Accounting officers must ensure that all suspense accounts are cleared and correctly allocated to the relevant cost centres each month. Any uncleared items should be reported to the CFO. A failure to clear suspense accounts each month will open the accounting officer to charges of financial misconduct.


6.       Complete financial statements on time


The Act requires annual financial statements to be submitted to the Auditor-General within two months of the year-end. This timescale will be difficult to achieve unless the routine month-end procedures are completed systematically during the year, and the accounting officer must therefore ensure that the necessary measures are in place to ensure that good quality reports are produced. Accounting officers must note that the Auditor-General will not complete poor quality financial statements submitted by departments. These will not only be referred back to the department, but will also constitute strong grounds for charges of financial misconduct.


Accounting officers must therefore ensure that:

The 2000/01 financial statements are submitted within two months (by 31 May 2001)
These statements are of the highest quality
They are checked by the Audit Committee


The Auditor-General will comment on both the quality and timeliness of the reports submitted.


7.        Delegation of responsibilities


The PFMA and the Regulations require new delegations of financial responsibilities to appropriate officials within departments. This must be done urgently if accounting officers are to manage their departments effectively and to spread management responsibility to all senior managers. Examples of delegations are available on the national Treasury’s web site.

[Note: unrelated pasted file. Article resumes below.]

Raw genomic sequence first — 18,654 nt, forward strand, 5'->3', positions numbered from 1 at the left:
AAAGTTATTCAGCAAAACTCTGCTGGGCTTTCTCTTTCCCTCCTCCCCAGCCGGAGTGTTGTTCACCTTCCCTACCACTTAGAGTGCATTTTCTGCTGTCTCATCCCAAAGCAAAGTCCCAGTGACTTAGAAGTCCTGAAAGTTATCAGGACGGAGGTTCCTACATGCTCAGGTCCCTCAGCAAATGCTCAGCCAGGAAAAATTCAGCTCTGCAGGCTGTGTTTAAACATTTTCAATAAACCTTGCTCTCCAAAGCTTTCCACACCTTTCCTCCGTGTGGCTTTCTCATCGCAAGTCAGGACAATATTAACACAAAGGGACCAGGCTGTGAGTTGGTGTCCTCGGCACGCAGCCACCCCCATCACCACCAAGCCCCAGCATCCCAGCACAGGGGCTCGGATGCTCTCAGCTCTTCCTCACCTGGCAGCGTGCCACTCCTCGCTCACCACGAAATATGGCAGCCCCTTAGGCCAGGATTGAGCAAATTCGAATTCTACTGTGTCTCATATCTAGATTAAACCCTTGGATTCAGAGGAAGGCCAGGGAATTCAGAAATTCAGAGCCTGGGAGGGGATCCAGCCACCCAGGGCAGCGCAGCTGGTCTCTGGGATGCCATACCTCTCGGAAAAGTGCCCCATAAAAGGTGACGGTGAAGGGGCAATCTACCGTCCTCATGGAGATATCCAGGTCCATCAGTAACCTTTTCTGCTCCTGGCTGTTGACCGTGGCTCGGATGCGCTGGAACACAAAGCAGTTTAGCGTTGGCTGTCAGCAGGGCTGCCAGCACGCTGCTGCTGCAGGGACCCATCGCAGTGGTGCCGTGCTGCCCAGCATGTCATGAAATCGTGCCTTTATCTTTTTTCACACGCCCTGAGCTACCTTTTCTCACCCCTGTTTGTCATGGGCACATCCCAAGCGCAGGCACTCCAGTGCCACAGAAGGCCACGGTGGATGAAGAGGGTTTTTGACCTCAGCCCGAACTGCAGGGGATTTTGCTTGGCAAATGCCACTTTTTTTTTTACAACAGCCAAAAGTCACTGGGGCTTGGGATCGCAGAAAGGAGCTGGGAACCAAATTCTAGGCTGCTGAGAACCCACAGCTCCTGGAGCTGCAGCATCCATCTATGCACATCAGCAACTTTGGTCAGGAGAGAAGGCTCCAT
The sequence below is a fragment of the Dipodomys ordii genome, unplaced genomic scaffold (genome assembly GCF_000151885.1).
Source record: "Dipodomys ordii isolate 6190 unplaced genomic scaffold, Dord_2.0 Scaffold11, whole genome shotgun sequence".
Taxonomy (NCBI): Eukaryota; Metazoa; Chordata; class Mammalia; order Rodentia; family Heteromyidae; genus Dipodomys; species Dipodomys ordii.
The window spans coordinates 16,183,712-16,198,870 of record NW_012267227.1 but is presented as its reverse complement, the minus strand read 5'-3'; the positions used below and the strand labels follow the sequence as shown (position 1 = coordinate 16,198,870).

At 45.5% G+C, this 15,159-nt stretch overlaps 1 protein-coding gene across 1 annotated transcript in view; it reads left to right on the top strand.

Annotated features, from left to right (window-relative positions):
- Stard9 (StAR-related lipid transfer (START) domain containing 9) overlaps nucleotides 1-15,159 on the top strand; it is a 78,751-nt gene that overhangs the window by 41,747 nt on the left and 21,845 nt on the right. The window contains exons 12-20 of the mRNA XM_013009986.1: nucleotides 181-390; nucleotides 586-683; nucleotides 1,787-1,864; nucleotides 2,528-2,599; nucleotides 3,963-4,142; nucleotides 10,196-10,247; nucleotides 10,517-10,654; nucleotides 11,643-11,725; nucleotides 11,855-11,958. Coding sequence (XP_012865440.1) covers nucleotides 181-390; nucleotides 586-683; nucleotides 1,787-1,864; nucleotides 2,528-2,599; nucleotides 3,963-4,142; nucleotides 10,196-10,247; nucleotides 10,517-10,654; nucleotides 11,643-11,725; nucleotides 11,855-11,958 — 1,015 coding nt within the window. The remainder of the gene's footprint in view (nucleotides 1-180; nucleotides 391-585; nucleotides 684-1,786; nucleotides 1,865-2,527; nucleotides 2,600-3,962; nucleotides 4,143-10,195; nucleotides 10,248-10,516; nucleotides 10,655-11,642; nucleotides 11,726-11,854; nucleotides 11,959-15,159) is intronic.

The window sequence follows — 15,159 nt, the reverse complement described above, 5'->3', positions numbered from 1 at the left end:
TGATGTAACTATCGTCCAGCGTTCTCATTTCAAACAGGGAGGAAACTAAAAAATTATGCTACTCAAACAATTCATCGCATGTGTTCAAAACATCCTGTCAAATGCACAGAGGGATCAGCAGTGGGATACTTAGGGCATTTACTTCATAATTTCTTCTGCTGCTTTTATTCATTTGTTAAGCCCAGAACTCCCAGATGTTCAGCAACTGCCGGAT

Accounting officers are expected to make significant progress in these areas, which will have been included in their departmental implementation plans. The table below summarises these steps, indicating sources of additional information. A failure to make any progress, for example not attempting to appoint a CFO, will constitute grounds for financial misconduct. Treasuries are expected to report progress quarterly to their Cabinet/Exco.


Table 3: Summary of immediate steps



Chapter in this Guide

More information

In-year management, monitoring and reporting


Best practice guide

Clear up audit queries

Auditor-General’s reports

Establish effective internal controls


Best practice guide (to follow)

Improve expenditure management and transfers

8 & 9

Best practice guide (to follow)

Banking arrangements



Complete financial statements on time

4 & 5

Best practice guide (to follow)

Delegation of responsibilities


National Treasury web site